To qualify for IRS penalty abatement and reduce tax debt, (1) you cannot have penalties in the last three tax years, (2) you filed all tax returns or received an extension, and (3) you paid or made arrangements to pay your unpaid taxes in full. Each of these IRS first time abatement criteria must be true before the IRS will abate your penalty.

When you are eligible for first time penalty abatement, the IRS will also reduce interest charged on your penalty.

6. Request IRS Reasonable Cause Penalty Relief

If you can prove to the IRS that your failure to file or pay taxes on time was due to a reasonable cause, such as a fire, casualty, natural disaster, inability to obtain records, or death or serious illness in your immediate household, the IRS may reduce tax debt by removing penalties or decreasing the penalty amount on your unpaid taxes.

Like first time penalty abatement, if you qualify for reasonable cause penalty relief, your penalty interest will also be reduced.

7. Request Innocent Spouse Relief or Injured Spouse Allocation

Innocent spouse relief will settle tax debt by relieving you of responsibility for unpaid taxes resulting from your spouse or former spouse’s omitting or improperly reporting items on your tax return, along with any penalties and interest that have accrued because of your spouse’s tax debt.

Injured spouse allocation helps reduce or settle tax debt and you are eligible to receive some or all of your tax refund that was seized to pay for a financial obligation of your spouse or former spouse, such as unpaid child support.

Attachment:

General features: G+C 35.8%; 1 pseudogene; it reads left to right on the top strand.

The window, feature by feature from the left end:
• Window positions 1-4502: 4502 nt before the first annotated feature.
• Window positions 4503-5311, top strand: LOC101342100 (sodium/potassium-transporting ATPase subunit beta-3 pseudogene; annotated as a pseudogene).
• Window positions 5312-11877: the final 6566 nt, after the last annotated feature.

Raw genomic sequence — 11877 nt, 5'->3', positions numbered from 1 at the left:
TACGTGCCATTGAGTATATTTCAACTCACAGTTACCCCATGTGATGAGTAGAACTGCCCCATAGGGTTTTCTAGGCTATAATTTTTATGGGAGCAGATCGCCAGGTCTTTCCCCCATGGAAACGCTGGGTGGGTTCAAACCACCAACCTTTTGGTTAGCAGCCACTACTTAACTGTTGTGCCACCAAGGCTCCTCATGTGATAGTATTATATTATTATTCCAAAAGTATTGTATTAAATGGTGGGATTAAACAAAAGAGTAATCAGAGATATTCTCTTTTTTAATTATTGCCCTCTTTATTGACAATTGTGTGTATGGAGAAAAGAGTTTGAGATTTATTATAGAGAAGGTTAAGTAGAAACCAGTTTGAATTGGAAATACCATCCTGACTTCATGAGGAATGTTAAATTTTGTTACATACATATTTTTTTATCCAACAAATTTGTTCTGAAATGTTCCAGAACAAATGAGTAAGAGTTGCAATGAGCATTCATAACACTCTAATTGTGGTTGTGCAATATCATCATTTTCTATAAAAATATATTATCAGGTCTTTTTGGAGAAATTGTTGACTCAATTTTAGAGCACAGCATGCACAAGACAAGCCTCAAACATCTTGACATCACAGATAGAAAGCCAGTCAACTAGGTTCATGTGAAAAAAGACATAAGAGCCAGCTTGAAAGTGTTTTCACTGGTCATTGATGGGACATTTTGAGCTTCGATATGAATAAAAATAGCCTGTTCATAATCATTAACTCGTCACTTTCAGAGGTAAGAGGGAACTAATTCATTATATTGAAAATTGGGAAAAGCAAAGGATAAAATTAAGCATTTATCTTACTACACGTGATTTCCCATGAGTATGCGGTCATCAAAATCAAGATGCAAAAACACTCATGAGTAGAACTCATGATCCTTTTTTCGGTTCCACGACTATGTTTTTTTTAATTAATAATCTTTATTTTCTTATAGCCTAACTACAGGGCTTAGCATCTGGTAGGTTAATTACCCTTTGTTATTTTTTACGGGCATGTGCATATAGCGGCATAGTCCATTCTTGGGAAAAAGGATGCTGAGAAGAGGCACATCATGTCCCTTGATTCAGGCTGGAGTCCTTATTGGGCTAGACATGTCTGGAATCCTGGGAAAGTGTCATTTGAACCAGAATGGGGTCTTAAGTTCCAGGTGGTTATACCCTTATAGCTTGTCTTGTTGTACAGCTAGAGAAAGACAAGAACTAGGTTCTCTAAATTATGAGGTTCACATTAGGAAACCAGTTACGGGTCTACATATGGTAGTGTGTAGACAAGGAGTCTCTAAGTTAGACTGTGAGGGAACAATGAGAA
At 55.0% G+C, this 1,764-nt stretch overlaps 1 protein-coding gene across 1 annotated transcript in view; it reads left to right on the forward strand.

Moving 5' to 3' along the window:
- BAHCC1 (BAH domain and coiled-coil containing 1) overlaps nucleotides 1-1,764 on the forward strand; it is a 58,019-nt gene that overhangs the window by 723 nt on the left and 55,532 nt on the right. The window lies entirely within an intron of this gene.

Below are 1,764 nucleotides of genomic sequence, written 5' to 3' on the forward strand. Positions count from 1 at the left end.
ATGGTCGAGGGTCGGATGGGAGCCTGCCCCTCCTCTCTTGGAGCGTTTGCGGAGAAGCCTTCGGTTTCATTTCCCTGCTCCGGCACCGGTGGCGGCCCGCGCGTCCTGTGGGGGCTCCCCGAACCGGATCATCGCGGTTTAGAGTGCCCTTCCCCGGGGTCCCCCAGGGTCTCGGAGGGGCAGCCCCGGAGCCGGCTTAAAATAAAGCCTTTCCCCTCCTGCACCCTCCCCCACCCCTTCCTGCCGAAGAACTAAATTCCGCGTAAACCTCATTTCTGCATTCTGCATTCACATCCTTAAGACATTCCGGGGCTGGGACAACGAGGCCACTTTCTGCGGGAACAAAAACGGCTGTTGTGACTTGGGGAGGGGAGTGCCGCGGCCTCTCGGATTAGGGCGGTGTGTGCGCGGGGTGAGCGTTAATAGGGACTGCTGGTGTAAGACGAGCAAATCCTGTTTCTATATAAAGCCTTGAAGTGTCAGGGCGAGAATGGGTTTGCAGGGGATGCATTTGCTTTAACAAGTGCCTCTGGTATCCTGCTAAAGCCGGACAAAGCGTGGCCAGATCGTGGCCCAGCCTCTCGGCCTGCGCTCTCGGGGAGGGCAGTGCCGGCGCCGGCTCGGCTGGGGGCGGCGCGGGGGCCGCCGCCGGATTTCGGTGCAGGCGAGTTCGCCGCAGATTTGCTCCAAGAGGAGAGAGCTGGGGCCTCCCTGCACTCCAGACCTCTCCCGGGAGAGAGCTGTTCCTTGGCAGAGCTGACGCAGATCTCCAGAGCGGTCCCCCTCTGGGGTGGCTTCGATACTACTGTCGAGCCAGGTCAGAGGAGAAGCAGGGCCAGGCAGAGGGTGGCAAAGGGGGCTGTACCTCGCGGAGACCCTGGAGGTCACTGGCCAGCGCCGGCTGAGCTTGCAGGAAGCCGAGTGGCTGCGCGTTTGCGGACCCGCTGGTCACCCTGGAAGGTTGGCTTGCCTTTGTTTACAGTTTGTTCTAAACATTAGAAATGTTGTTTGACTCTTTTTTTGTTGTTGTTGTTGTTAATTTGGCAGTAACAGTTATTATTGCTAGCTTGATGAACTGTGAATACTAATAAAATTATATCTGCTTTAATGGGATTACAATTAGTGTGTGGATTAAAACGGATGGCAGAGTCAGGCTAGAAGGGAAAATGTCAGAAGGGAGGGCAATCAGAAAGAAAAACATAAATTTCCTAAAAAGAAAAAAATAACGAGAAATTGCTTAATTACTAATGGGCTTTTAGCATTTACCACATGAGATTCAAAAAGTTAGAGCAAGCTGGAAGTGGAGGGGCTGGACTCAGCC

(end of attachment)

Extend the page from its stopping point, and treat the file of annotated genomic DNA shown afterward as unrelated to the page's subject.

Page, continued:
8. Request IRS Wage Garnishment Release

If the IRS has garnished your wages to settle tax debt, you can request the wage garnishment be released if you meet your tax obligation to the IRS (i.e., pay your taxes or set up installment agreement), or if you can demonstrate that the IRS garnishment is causing severe financial hardship.

Read more: “Can the IRS Take Money from My Paycheck?”

9. Request IRS Bank Account Levy Release

Bank account levies are another IRS collection effort to settle tax debt. Like wage garnishment, bank account levies can be released when you settle tax debt, set up an IRS payment plan, or prove the bank levy is causing a financial hardship and you cannot meet basic living needs.

Read more: “IRS Tax Lien vs Tax Levy”

10. Pay Your Tax Debt in One Lump Sum

The simplest way to settle tax debt and get the IRS off your back, but not always easiest or financially possible, is to pay your tax debt in one lump sum. If this is not feasible, you can try to get the IRS to settle for less with an Offer in Compromise (OIC), or you can set up an IRS installment payment plan or get on a Currently Non Collectible Status.

Helping you figure out what is best when it comes to IRS tax relief is all we do here at Wiztax. Schedule a free call now.
Call us today at (866) 568-4593 to learn more about how we can help, or start here to take our free online evaluation.